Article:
Brownie, our dog, is greying a bit around her muzzle. She’s older than we thought. Our vet said the Aussie rescue where we got her probably stretched the truth about how old she was so she would get adopted. It’s not a huge surprise really. Most people want puppies over adult dogs, but she almost didn’t get a second chance because of her age. What a shame that would have been. She’s a great dog.
These days I’m contemplating changing careers, and I can’t help but wonder, what if, just like Brownie, my age makes it harder for me to get a second chance?.I sure hope that doesn’t happen, but I think it’s a valid concern. I believe we live in an age-obsessed society that often values youth over wisdom or life experience. This worries me.
For the last several weeks I have been researching going back to school to become a teacher (getting a post-baccalaureate teaching license). Under the best of circumstances, if I were able to start school by the fall, it would take me a year and a half to two years to complete. However, it’s likely I will need some prerequisites before I can start. This would push back the time frame more. In either case, if I take those paths, I will be almost 50 years old by the time I finish!
I can’t lie — the thought of starting over again at 50 (probably surrounded by everyone in their 20s) freaks me out!
Growing older, however, can be freaky. It often feels like jumping into the deep end of a cold pool. The initial shock can be harsh, but once you get used to it, it’s really not so bad. The way I see it is … time will pass and I will get older no matter what I do so I might as well make the most of it. Why not follow a dream?
Like mothering and parenting, and being a journalist and a writer (which also have been my calling), I believe teaching is a noble profession — and one that society sometimes undervalues, but it’s still worth it in my eyes. This, too, is keeping me going.
As I ponder my options it helps that I am a runner and a marathoner and very much an optimist who believes in grace to guide me. Plus, most of the time I don’t feel someone who’s just a few years shy of an AARP card. (Hey, Michelle Obama just got hers!) I know my driver’s license says that I’m that old, but I honestly feel much younger. I am healthy, and happy, and young at heart and spirit, especially when I run. Having qualified for and run the Boston Marathon showed me just how much I’m capable of and that I can do anything if I put my mind and heart in it.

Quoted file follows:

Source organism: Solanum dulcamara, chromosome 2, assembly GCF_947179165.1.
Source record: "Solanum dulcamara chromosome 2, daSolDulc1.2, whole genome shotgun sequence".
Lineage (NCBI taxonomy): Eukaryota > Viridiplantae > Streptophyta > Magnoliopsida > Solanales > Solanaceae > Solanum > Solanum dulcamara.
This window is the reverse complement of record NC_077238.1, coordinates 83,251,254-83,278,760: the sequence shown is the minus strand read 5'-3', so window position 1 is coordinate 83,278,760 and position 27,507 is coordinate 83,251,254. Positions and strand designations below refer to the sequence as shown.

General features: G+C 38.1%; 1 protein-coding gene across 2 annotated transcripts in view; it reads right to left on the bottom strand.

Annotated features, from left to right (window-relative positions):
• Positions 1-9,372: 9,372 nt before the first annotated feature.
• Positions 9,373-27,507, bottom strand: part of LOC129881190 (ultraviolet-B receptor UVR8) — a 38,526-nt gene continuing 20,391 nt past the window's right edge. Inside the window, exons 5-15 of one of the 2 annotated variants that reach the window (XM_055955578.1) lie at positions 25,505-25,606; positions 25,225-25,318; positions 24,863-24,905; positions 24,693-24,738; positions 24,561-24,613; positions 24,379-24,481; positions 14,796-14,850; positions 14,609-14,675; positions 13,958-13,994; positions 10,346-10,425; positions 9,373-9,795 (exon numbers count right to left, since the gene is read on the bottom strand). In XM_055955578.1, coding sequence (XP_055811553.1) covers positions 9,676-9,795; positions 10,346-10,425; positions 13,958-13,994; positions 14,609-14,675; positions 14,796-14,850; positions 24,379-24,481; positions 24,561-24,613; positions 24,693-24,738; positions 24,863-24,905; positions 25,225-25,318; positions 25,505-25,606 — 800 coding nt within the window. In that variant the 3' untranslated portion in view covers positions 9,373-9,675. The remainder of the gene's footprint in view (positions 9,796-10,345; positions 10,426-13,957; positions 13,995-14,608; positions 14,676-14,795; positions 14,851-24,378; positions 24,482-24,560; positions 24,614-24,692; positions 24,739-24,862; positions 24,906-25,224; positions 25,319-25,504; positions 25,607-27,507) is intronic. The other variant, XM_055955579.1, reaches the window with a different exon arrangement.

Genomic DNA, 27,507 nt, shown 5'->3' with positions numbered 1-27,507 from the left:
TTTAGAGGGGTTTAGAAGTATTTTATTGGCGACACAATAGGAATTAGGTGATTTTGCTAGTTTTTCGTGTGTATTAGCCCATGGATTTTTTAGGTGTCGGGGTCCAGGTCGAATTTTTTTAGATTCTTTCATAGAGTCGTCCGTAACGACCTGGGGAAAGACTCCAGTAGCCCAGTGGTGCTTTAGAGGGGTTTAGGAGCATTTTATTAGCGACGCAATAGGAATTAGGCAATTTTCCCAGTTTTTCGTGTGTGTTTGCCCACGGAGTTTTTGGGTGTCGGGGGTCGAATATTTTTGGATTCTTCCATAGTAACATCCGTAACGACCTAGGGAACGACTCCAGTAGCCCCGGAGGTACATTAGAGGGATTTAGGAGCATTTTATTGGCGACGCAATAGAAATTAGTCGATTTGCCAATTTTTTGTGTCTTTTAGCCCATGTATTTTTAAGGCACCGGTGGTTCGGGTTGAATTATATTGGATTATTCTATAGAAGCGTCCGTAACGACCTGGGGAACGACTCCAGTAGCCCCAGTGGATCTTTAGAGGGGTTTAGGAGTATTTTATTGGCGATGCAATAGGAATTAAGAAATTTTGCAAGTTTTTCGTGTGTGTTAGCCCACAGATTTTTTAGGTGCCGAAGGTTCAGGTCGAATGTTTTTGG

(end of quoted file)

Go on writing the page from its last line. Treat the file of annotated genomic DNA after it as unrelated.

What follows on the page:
Being surrounded by other runners also helps me. If there is one community I know that doesn’t shun people for their age, it’s runners. Most runners I know embrace those who take up the sport and don’t fit the mold. That’s especially true when you see young runners reacting to older ones. When I see runners older than me, I think, “Hey, look at him (or her) and how strong he (or she) is. That’s how I want to be when I’m his (or her) age.”
And heck, with running and racing, growing older or “aging up” as it’s called when you move into an older bracket when you race can even work to your advantage if you stay healthy and strong and even just keep going. (The age groups tend to get smaller with less competition.)
Ultimately, I believe I will overcome any “ageism” I might encounter, but just like how I’ve trained myself for marathons, I want to be ready for whatever comes my way.
When we got Brownie a few years ago, all she wanted was a home and family, and somewhere she belonged. In essence, I think we all want this in life no matter where we go or which path we choose. It wasn’t too late for Brownie to find her new “home”. Hopefully, with a little patience and fortitude, it won’t be too late for me either.
“You are never too old to set another goal or to dream a new dream.” — C.S. LewisC.S. Lewi
I’m not too old to take on this; the journey begins today.
“Aging is inevitable, but growing old is a choice. Lace up those shoes, and let’s go!”
Mileage today: 5; Mileage for 2014: 213